Without a doubt, it is improving public safety and helping save lives. Our colleagues at Police, Fire and Ambulance have been sharing stories from their call takers about how the system is making a significant difference for people in need. In some cases it’s been absolutely vital in getting help to people faster.

 

BV: Looking at the future, what do you think should come next for AML?


BQ: We are exploring the ELS HTTPS option that Google have implemented into Android, as well as national and international emergency roaming support.  We’re also discussing elevation as an extension but the use?case needs evaluation.

In future, other development opportunities might include dual-frequency GNSS, looking at a basic direction of travel, or whether additional location information should be provided for longer duration calls. We’d obviously need to evaluate and test any new developments to the system to ensure they’re appropriate for New Zealand and deliver additional benefits.
 
 

"For countries thinking of implementing ELS, my advice would be to
get on with it – the solution works."

 
 
 
BV: Anything you’d like to add?

BQ: For countries thinking of implementing ELS, my advice would be to get on with it – the solution works. There are some complicated implementation aspects to work through but it’s best not to over-think it. Particularly in the beginning, keep the project as simple as possible and limit the scope to getting location information from a mobile to a call-taker/dispatcher.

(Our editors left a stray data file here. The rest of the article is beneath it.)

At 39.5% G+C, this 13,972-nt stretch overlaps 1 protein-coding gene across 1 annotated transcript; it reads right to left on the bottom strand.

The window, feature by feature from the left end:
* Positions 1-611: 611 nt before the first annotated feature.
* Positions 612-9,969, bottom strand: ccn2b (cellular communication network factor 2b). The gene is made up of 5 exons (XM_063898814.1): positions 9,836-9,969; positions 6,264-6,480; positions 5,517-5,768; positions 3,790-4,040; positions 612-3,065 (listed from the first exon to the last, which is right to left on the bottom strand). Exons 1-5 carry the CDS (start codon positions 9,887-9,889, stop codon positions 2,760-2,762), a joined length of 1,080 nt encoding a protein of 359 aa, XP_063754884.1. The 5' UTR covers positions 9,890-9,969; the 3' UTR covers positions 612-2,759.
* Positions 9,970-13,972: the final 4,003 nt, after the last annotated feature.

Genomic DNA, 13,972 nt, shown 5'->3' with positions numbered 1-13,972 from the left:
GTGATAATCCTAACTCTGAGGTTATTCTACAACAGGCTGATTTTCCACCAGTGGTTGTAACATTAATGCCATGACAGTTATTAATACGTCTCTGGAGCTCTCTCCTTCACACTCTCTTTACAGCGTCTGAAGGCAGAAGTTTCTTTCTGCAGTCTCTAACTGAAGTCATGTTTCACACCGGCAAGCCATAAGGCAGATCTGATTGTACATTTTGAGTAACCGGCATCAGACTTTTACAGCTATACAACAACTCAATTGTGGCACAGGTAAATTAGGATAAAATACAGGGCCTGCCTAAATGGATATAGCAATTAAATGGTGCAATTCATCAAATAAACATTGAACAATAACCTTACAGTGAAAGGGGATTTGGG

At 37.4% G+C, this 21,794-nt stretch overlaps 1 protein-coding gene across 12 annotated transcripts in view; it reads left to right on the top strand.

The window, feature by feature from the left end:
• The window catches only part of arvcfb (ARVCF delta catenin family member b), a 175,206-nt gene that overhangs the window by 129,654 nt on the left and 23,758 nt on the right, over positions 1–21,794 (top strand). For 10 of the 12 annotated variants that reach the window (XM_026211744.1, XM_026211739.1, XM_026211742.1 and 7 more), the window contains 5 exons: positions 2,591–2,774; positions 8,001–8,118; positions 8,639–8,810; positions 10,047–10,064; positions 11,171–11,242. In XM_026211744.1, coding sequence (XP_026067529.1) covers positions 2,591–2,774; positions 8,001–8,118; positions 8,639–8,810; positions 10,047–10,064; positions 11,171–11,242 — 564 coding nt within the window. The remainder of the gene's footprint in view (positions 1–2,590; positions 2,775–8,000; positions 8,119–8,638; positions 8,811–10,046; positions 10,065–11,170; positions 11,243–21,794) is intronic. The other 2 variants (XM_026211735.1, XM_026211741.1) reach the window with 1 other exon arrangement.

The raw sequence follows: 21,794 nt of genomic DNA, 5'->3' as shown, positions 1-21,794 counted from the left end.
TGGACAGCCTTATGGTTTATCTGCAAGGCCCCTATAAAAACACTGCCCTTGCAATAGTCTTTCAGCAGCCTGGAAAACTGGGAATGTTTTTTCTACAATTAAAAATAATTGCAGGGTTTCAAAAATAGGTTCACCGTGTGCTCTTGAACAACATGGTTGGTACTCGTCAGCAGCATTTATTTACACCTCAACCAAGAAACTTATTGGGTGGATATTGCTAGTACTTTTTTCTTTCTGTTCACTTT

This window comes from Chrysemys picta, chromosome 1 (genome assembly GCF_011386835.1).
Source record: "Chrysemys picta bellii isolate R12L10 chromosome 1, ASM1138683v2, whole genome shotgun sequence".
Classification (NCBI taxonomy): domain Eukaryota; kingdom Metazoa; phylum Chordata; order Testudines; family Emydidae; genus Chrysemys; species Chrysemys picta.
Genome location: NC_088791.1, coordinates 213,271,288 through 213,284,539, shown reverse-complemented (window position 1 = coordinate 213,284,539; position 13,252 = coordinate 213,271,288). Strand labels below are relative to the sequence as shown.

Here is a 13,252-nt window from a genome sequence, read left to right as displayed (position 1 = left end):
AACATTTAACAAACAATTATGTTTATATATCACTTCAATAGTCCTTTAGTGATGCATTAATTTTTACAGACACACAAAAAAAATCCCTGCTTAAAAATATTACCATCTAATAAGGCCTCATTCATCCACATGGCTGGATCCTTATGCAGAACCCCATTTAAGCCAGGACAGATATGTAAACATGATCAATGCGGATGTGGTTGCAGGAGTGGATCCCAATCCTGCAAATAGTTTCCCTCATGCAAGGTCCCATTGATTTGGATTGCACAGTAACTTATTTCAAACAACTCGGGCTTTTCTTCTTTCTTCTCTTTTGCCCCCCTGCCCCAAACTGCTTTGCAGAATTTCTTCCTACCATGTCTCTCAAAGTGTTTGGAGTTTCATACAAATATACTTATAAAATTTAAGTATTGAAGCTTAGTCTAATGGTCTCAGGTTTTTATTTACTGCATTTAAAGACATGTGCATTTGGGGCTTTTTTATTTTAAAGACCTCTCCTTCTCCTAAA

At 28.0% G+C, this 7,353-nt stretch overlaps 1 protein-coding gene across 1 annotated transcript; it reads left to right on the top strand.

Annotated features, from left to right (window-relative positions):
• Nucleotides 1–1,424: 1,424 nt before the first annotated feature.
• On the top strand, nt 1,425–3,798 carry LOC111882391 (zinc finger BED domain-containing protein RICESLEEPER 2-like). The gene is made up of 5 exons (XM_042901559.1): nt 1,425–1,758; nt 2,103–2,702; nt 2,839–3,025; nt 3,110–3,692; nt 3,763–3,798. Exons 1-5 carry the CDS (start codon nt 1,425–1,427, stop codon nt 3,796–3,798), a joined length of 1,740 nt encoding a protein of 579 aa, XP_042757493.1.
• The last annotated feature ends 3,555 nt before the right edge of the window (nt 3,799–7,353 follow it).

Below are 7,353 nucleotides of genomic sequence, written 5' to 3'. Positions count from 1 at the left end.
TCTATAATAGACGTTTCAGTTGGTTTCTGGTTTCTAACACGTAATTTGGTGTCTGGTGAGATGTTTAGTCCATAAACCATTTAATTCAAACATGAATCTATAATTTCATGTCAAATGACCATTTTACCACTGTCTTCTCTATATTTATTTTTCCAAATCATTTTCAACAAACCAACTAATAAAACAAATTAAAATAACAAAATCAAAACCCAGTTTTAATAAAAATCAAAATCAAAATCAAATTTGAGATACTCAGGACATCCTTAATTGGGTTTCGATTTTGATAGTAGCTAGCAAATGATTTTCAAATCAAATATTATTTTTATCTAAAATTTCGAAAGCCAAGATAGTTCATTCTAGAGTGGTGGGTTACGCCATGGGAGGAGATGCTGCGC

I think our success has been due to the great relationships across both the public and private sectors, and drive to deliver from everyone involved.  We received fantastic support from our Minister for Communications (who was effectively the project/policy owner), emergency service providers, mobile network operators, suppliers, and the Office of the Privacy Commissioner.

Lastly, thanks to EENA for your support throughout the project!
 

EENA, the European Emergency Number Association, is a Brussels-based NGO set up in 1999 dedicated to promoting high-quality emergency services reached by the number 112 throughout the EU. EENA serves as a discussion platform for emergency services, public authorities, decision makers, researchers, associations and solution providers with a view to improving the emergency response in accordance with citizens' requirements. EENA is also promoting the establishment of an efficient system for alerting citizens about imminent or developing emergencies.

The EENA memberships include more than 1300 emergency services representatives from over 80 countries world-wide, 80 solution providers, 15 international associations/organisations, more than 200 Members of the European Parliament and over 90 researchers.